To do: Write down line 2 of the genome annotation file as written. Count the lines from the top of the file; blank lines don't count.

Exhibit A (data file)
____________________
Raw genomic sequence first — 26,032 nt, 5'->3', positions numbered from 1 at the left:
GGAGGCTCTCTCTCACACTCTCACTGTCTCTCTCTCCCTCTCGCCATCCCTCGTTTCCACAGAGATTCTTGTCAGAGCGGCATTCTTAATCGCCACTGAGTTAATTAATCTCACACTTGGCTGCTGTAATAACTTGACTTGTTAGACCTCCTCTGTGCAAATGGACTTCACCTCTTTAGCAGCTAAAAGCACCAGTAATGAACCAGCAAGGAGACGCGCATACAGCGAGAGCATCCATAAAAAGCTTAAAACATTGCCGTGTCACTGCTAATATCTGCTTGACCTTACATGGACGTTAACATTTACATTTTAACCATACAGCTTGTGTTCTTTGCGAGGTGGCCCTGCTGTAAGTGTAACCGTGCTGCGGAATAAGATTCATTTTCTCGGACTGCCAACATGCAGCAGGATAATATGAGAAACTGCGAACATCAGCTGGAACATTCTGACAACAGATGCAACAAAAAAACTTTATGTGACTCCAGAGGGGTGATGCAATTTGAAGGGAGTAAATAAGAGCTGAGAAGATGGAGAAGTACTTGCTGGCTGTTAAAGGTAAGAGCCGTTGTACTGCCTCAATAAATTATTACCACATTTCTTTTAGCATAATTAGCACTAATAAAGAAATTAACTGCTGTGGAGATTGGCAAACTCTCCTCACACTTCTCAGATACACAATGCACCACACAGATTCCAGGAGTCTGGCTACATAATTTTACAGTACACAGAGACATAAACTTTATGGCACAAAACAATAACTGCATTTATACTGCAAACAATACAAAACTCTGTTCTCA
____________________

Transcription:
GGAGGCTCTCTCTCACACTCTCACTGTCTCTCTCTCCCTCTCGCCATCCCTCGTTTCCACAGAGATTCTTGTCAGAGCGGCATTCTTAATCGCCACTGAGTTAATTAATCTCACACTTGGCTGCTGTAATAACTTGACTTGTTAGACCTCCTCTGTGCAAATGGACTTCACCTCTTTAGCAGCTAAAAGCACCAGTAATGAACCAGCAAGGAGACGCGCATACAGCGAGAGCATCCATAAAAAGCTTAAAACATTGCCGTGTCACTGCTAATATCTGCTTGACCTTACATGGACGTTAACATTTACATTTTAACCATACAGCTTGTGTTCTTTGCGAGGTGGCCCTGCTGTAAGTGTAACCGTGCTGCGGAATAAGATTCATTTTCTCGGACTGCCAACATGCAGCAGGATAATATGAGAAACTGCGAACATCAGCTGGAACATTCTGACAACAGATGCAACAAAAAAACTTTATGTGACTCCAGAGGGGTGATGCAATTTGAAGGGAGTAAATAAGAGCTGAGAAGATGGAGAAGTACTTGCTGGCTGTTAAAGGTAAGAGCCGTTGTACTGCCTCAATAAATTATTACCACATTTCTTTTAGCATAATTAGCACTAATAAAGAAATTAACTGCTGTGGAGATTGGCAAACTCTCCTCACACTTCTCAGATACACAATGCACCACACAGATTCCAGGAGTCTGGCTACATAATTTTACAGTACACAGAGACATAAACTTTATGGCACAAAACAATAACTGCATTTATACTGCAAACAATACAAAACTCTGTTCTCA